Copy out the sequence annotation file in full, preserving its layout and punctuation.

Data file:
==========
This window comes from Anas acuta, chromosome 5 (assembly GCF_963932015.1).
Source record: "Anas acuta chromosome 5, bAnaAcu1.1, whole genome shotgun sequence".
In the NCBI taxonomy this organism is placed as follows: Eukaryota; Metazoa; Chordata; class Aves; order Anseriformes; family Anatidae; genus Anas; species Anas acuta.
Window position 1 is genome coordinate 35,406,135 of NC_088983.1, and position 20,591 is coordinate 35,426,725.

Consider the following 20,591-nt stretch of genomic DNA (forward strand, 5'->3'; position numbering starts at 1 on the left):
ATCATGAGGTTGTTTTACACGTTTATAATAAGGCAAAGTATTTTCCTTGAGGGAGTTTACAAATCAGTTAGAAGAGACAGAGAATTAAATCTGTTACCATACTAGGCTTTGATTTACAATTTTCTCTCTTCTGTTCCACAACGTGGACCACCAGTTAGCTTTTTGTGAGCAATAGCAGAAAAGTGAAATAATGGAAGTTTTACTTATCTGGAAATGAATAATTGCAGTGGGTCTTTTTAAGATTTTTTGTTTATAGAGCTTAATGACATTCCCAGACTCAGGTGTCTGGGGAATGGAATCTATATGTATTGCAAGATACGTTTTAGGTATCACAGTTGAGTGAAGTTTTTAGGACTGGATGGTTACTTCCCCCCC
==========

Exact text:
This window comes from Anas acuta, chromosome 5 (assembly GCF_963932015.1).
Source record: "Anas acuta chromosome 5, bAnaAcu1.1, whole genome shotgun sequence".
In the NCBI taxonomy this organism is placed as follows: Eukaryota; Metazoa; Chordata; class Aves; order Anseriformes; family Anatidae; genus Anas; species Anas acuta.
Window position 1 is genome coordinate 35,406,135 of NC_088983.1, and position 20,591 is coordinate 35,426,725.

Consider the following 20,591-nt stretch of genomic DNA (forward strand, 5'->3'; position numbering starts at 1 on the left):
ATCATGAGGTTGTTTTACACGTTTATAATAAGGCAAAGTATTTTCCTTGAGGGAGTTTACAAATCAGTTAGAAGAGACAGAGAATTAAATCTGTTACCATACTAGGCTTTGATTTACAATTTTCTCTCTTCTGTTCCACAACGTGGACCACCAGTTAGCTTTTTGTGAGCAATAGCAGAAAAGTGAAATAATGGAAGTTTTACTTATCTGGAAATGAATAATTGCAGTGGGTCTTTTTAAGATTTTTTGTTTATAGAGCTTAATGACATTCCCAGACTCAGGTGTCTGGGGAATGGAATCTATATGTATTGCAAGATACGTTTTAGGTATCACAGTTGAGTGAAGTTTTTAGGACTGGATGGTTACTTCCCCCCC